The BSP's main political plank has been the mobilisation of the Scheduled Castes or Dalits, victims of age-old injustices. With the Dalits constituting 20.7 per cent of its population according to the 2011 Census, UP was fertile ground for BSP politics.

But, UP is not alone in having a large proportion of Dalits in its population. In 2011, SCs constituted 31.9 per cent of the population in Punjab, 25.2 per cent in Himachal Pradesh, 23.5 per cent in West Bengal, and 20.2 per cent in Haryana. In all these states, electorally, the BSP has been a minor player or on the decline.

Take Uttarakhand and Punjab, which went to polls around the same time as UP in 2017.

SCs, a sizable 15.2 per cent of the population of Uttarakhand, are concentrated in about a dozen assembly seats around Haridwar. But the BSP failed to win any seats in Uttarakhand in 2017, and its vote share, around 11-12 per cent in the previous three assembly elections, declined to 7 per cent.

Punjab has the largest concentration of SCs in the country, with the proportion of SCs in its population steadily increasing from 26.9 per cent in 1981 to 31.9 per cent in 2011.

Furthermore, the SCs are mainly located in the districts of Amritsar, Gurdaspur, Hoshiarpur, Jalandhar, Ludhiana, Patiala and Sangrur, another favourable factor for their gainful mobilisation.

Still, the BSP not only failed to win any seats in the 2017 Punjab elections, its vote share, after declining from 16.3 per cent in 1992 to 6.4 per cent in 1997, dwindled to 1.5 per cent.

No single caste on its own has the numerical strength to deliver a victory in all but a few constituencies.

Caste mattered in Indian politics, and still does. It matters in the design of winning strategies for mobilising not one but many identity groups. As the BJP and the Congress in Uttarakhand, and these two and the Shiromani Akali Dal in Punjab, started to accommodate the SCs, the BSP declined in these two states.

It declined in UP as the BJP mastered its strategy of accommodating SCs and emphasising its development agenda.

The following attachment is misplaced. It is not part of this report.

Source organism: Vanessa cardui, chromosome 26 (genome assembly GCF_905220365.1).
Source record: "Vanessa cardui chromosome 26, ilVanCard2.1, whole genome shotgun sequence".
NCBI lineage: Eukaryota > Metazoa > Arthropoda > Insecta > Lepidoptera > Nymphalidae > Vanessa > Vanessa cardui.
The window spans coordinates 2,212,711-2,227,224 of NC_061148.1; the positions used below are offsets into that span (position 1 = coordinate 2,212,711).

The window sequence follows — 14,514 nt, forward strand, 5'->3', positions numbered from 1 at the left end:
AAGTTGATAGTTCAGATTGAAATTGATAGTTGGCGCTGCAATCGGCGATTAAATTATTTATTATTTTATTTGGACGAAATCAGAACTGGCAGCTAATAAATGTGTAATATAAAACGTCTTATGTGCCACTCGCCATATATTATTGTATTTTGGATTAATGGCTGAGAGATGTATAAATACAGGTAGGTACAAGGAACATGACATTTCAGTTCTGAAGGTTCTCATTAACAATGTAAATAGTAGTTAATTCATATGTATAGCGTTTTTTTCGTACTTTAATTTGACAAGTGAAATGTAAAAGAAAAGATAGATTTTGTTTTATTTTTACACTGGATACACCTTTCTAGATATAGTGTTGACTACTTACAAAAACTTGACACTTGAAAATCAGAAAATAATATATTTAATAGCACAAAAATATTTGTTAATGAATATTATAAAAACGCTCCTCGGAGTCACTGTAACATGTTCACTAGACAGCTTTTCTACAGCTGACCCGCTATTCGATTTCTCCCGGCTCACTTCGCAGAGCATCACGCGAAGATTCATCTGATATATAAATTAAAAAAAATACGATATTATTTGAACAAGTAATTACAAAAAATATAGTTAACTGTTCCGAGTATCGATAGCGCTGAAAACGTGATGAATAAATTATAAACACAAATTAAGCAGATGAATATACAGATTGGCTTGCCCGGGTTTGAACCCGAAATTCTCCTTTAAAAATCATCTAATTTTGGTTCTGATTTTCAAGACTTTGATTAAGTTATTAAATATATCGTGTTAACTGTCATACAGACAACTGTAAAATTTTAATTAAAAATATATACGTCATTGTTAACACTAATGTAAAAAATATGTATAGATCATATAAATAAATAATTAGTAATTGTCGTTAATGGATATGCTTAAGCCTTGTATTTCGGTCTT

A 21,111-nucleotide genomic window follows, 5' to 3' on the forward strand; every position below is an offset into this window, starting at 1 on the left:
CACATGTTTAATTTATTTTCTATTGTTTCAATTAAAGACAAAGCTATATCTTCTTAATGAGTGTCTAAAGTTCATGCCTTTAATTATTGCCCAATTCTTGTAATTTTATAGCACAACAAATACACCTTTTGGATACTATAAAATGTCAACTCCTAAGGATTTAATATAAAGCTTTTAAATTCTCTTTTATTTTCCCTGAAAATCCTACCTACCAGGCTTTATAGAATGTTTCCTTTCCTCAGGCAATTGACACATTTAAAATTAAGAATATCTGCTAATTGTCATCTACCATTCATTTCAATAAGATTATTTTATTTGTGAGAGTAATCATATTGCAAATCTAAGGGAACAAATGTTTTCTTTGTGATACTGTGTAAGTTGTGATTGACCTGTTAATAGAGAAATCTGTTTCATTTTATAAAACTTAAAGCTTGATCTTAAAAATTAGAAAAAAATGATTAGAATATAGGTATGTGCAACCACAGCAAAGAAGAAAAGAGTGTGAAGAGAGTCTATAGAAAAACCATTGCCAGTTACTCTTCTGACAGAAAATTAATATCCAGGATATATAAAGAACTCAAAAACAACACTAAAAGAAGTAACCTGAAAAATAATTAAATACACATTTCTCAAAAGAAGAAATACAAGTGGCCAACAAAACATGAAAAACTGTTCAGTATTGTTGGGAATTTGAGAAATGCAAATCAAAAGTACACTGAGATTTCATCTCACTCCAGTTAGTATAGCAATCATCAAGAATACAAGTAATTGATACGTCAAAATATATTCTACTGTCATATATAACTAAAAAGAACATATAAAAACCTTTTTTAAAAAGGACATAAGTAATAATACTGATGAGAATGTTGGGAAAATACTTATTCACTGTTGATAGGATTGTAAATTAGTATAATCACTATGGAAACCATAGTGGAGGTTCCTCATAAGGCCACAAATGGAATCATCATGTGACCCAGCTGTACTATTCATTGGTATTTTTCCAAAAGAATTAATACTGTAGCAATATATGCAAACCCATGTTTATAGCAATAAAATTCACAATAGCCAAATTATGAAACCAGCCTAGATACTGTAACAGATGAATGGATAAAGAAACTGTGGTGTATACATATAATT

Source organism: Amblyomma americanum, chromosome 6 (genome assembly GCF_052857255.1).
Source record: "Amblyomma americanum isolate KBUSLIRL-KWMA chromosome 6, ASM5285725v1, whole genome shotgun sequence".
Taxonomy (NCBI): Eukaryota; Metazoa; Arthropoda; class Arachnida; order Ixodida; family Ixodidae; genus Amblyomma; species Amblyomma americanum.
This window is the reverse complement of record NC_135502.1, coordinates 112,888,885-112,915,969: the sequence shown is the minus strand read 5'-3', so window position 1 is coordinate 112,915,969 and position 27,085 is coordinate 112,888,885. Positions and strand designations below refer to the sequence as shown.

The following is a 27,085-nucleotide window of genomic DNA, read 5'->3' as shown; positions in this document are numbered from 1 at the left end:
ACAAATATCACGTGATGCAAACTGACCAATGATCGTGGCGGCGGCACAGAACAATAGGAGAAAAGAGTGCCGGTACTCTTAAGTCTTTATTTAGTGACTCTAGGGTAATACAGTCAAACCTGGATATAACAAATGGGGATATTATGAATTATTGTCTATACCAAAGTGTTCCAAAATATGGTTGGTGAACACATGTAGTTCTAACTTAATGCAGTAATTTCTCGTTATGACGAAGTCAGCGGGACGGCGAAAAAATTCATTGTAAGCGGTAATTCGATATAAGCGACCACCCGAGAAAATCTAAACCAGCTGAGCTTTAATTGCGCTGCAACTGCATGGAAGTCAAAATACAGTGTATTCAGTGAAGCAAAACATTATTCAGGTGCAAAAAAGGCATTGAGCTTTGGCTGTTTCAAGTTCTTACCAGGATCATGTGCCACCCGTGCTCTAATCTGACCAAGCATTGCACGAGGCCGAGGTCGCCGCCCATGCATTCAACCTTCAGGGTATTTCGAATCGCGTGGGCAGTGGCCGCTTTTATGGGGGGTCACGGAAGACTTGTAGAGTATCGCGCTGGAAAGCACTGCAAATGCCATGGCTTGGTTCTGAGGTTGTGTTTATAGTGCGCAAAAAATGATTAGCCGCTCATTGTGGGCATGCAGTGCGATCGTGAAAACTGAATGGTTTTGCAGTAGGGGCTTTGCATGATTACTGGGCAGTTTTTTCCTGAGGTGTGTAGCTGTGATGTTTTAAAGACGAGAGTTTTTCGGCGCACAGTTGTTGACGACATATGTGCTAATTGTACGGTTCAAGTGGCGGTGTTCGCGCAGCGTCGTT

In UP, the BJP focused carefully on the sub-caste divisions within the Dalits, and worked out alliances with Apna Dal and Suheldev Bharatiya Samaj Party, set up by two founder members of the BSP and close associates of Kanshi Ram -- Sone Lal Patel (Apna Dal), a Kurmi, and Om Prakash Rajbhar (SBSP), a Rajbhar.

Furthermore, the BJP gave a large number of tickets to SC candidates from sub-castes such as Pasis, Koris and Valmikis, which are distinct from Mayawati’s Jatavs. With some dilution of caste prejudices and alternative parties offering accommodation, many Dalits may have shaken off their loyalties to the BSP.

Furthermore, with some, albeit inadequate, empowerment already achieved, development rather than caste-based politics may have been perceived as not only the most potent tool for further empowerment but also the need.

After all, relative to the rest of the country, in almost every socio-economic sphere, UP, trapped in identity politics, has fallen far behind.

For example, its per capita income, which was more or less equal to the national level in 1951, is down to about the nation’s two-fifths in 2014-15. The UP verdict may be an ardent appeal for liberation from the stigma of being Bimaru, an acronym covering Bihar, Madhya Pradesh, Rajasthan and Uttar Pradesh.

The writer is an economist.

Photograph: PTI Photo.

Ashok K Lahiri
Source: source